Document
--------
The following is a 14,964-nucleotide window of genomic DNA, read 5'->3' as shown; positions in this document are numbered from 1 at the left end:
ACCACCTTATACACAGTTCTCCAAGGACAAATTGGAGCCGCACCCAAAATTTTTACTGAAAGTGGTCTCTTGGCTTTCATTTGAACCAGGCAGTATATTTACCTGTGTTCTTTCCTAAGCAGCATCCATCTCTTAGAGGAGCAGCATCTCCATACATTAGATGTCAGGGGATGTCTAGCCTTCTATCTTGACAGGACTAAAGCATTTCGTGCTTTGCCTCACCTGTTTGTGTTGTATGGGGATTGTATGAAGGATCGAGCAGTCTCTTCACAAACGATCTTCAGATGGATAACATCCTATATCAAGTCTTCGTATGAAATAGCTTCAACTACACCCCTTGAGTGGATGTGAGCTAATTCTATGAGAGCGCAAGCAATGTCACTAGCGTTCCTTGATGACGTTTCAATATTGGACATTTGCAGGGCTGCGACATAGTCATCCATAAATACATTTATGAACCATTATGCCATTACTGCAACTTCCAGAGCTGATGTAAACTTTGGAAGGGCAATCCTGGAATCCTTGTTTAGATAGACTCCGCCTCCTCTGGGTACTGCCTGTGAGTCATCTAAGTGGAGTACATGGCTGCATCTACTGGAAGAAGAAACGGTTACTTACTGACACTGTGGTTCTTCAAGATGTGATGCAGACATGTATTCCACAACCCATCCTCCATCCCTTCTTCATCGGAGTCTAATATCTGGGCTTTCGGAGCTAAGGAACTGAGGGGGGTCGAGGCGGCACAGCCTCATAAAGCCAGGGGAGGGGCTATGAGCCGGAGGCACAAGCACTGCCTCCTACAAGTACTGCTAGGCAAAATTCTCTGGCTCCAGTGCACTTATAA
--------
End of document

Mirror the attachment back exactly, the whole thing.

The following is a 14,964-nucleotide window of genomic DNA, read 5'->3' as shown; positions in this document are numbered from 1 at the left end:
ACCACCTTATACACAGTTCTCCAAGGACAAATTGGAGCCGCACCCAAAATTTTTACTGAAAGTGGTCTCTTGGCTTTCATTTGAACCAGGCAGTATATTTACCTGTGTTCTTTCCTAAGCAGCATCCATCTCTTAGAGGAGCAGCATCTCCATACATTAGATGTCAGGGGATGTCTAGCCTTCTATCTTGACAGGACTAAAGCATTTCGTGCTTTGCCTCACCTGTTTGTGTTGTATGGGGATTGTATGAAGGATCGAGCAGTCTCTTCACAAACGATCTTCAGATGGATAACATCCTATATCAAGTCTTCGTATGAAATAGCTTCAACTACACCCCTTGAGTGGATGTGAGCTAATTCTATGAGAGCGCAAGCAATGTCACTAGCGTTCCTTGATGACGTTTCAATATTGGACATTTGCAGGGCTGCGACATAGTCATCCATAAATACATTTATGAACCATTATGCCATTACTGCAACTTCCAGAGCTGATGTAAACTTTGGAAGGGCAATCCTGGAATCCTTGTTTAGATAGACTCCGCCTCCTCTGGGTACTGCCTGTGAGTCATCTAAGTGGAGTACATGGCTGCATCTACTGGAAGAAGAAACGGTTACTTACTGACACTGTGGTTCTTCAAGATGTGATGCAGACATGTATTCCACAACCCATCCTCCATCCCTTCTTCATCGGAGTCTAATATCTGGGCTTTCGGAGCTAAGGAACTGAGGGGGGTCGAGGCGGCACAGCCTCATAAAGCCAGGGGAGGGGCTATGAGCCGGAGGCACAAGCACTGCCTCCTACAAGTACTGCTAGGCAAAATTCTCTGGCTCCAGTGCACTTATAA